I am nearing – slowly, but surely – the end of the stuff that I can organize/purge. There are still areas that need to be sorted, and some bins and the like, but they’re filled with things that belong to my husband or that are under his purview. I won’t pretend that I don’t benefit from his assorted computer hardware, but I’m sure as hell not going to attempt to sort it and toss out things that, to me, aren’t necessary to keep.
It’s sort of awesome to consider how much stuff I’ve gotten rid of over the past few years. There have been many items that I’ve had to emotionally purge, first, before moving them out of the house. I’ve had to accept that my father is not likely to come back from the dead and demand that I retrieve his chipped coffee mug from Goodwill. I’ve had to admit that holding on to his clothes, in a bin in the basement, does not serve any purpose whatsoever. I’ve tossed out old books (I won’t need to learn the 1970s style of mig welding, I suspect) and I’ve flung too-small shoes. I’ve gotten rid of other people’s mementos and I’ve tossed out things that I couldn’t recognize at all – slips of paper with numbers on them and old keys to cars and pens that had long-since dried out.
The last few bits and pieces of my ‘stuff’ with which I am faced seem to be related, mostly, to my grandfather.
My (paternal) grandfather died when I was in my early 20s; I have written, and pondered, the story of his death many times over the years. There are many gaps in my knowledge of him and, with my father having died, there’s no one to ask. The bits and pieces that I remember him telling me are one thing – but some of them don’t add up – and the papers and items left behind don’t fill in much of anything.
Before he died, and after, I knew about his obsessive lottery number tracking – he had charts and graphs dating back years (decades). I knew that he collected tomato seeds from his garden and tracked them, too, in complicated notes and drawings. He collected stamps from Poland – not in a book, but torn from envelopes and stuffed haphazardly into folders in drawers. He also had an extensive canned goods collection in the basement of the house.
After he died, all of these things were easily purged. My father and I had no interest in tracking the winning lottery numbers, past or future, so the papers were quickly recycled. The seeds were initially kept and ultimately tossed (they may have been heirloom seeds, but perhaps not). The stamps were flung in the bin next to the lottery numbers. The canned goods were donated or put in the garbage, depending on vintage.
But the other thing my grandfather had was a very large coin collection.
On two or three occasions that I can recall, he emerged from somewhere in his house with a box under his arm, placed it on the table, and opened it to show me some of the coins that he treasured the most. I, admittedly, had no interest whatsoever.
In fact, I still have very little interest in coins.
Paranoia, it could be said, ran in a leaky little stream throughout my paternal lineage; I could probably fill a blog with stories from every member of that side of my family, and include a few of my own. It shouldn’t have been a surprise that, when my grandfather died, we found coins all over the house – in coffee cans and plastic medicine bottles and in cough drop tins and in cookie boxes. There were ziploc bags filled with pennies, tiny coins wrapped in saran wrap and shoved underneath a subway token inside a ring box, and little brown envelopes full of nickels.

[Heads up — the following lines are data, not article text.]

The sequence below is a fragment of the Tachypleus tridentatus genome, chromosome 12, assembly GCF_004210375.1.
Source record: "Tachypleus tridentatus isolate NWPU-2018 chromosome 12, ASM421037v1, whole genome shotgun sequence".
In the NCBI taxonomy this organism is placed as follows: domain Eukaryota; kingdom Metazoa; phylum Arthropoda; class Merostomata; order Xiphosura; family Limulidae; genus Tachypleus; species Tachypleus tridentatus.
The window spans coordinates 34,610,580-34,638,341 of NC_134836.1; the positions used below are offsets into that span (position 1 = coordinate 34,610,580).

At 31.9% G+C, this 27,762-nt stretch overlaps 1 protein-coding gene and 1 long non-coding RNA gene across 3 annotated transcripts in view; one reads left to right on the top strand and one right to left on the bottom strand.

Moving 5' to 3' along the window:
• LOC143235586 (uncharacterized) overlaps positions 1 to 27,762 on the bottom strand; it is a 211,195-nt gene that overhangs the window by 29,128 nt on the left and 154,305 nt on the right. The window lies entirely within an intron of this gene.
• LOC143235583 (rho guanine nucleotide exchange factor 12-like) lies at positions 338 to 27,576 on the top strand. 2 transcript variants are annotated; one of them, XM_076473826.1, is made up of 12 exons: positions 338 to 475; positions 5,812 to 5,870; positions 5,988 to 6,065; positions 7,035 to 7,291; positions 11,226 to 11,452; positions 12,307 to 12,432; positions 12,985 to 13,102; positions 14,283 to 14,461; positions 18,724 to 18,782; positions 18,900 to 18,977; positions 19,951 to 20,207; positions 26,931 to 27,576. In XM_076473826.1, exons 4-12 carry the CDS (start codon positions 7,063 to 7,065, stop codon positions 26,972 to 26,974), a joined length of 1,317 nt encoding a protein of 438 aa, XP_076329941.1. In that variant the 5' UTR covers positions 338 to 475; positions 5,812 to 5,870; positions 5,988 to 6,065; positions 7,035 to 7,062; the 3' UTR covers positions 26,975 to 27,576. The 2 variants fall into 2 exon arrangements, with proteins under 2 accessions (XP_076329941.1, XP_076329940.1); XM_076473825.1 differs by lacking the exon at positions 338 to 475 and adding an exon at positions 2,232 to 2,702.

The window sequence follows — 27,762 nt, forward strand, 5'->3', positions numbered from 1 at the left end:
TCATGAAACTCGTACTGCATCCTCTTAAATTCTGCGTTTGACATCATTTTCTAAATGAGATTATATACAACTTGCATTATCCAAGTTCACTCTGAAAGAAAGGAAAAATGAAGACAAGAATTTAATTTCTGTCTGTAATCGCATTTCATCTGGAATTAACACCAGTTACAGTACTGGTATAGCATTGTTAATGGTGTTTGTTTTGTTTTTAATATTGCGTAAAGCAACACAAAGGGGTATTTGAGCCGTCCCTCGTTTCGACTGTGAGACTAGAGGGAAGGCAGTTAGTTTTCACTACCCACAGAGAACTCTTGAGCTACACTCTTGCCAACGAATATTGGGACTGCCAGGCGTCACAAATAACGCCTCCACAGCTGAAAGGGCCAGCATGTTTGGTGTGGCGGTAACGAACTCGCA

A penny from 1797 mixed in with a hand-full of quarters from 1989. A lot of early 1800s pennies mixed in with subway tokens and manky dimes and a torn-up $1 bill from 1980-something.
I suspect he was protecting the valuable items by mixing them in with the completely worthless (except, say, to thieves who needed to use a laundromat, I suppose). But the decoys were excessive.
Since the day my grandfather died, and then my father, I have relocated several times and, every time, I have brought all of those containers of coins along with me and shoved them in the basement. I haven’t had the slightest clue how to handle the thousands of coins. There was no chance I was going to sit down with coin collecting books and try to discern why he kept specific coins – I vaguely remembered hearing something about “a backwards crown on the Queen on that one!” and became somewhat concerned that I’d judge something as worthless when it was really worth millions. (Apparently the paranoia made it to me, too.)
Recently, stumbling across the collection again, something snapped and I grabbed a box of coins and took them to a local coin dealer. He sorted out the normal money (“Here, take this and go shopping!”) and the interesting-but-not-to-him stuff (“You might be able to sell this to a foreign currency collector” and “hold this for a few more years and it’ll be worth something”) and he made a tiny stack of coins that he agreed to buy from me.
I made $170 from about 30 coins.
Some of the coins were rather pretty and, briefly, I considered that perhaps I could hold on to them a bit longer. Except that they’d just be shoved back into a container, in the basement. I have no interest in displaying coins. I have no interest in keeping a box of coins in a drawer that I never, ever open. In over a decade, I haven’t even looked at the coins.
And someone out there might actually want that pretty coin for their collection – a collection that’s active and valued.
But here’s the thing that gets to me: most of the coins in the collection were worthless and I can’t believe all of them were for decoy purposes. I’d love to ask my grandfather why he had them. Was it based on something he read, somewhere? Was it for the price of copper (or silver, or nickel)? Was there a specific sentimental meaning to 1982 pennies or quarters from 1987?
I’ll never know.
So, I purge. I let go.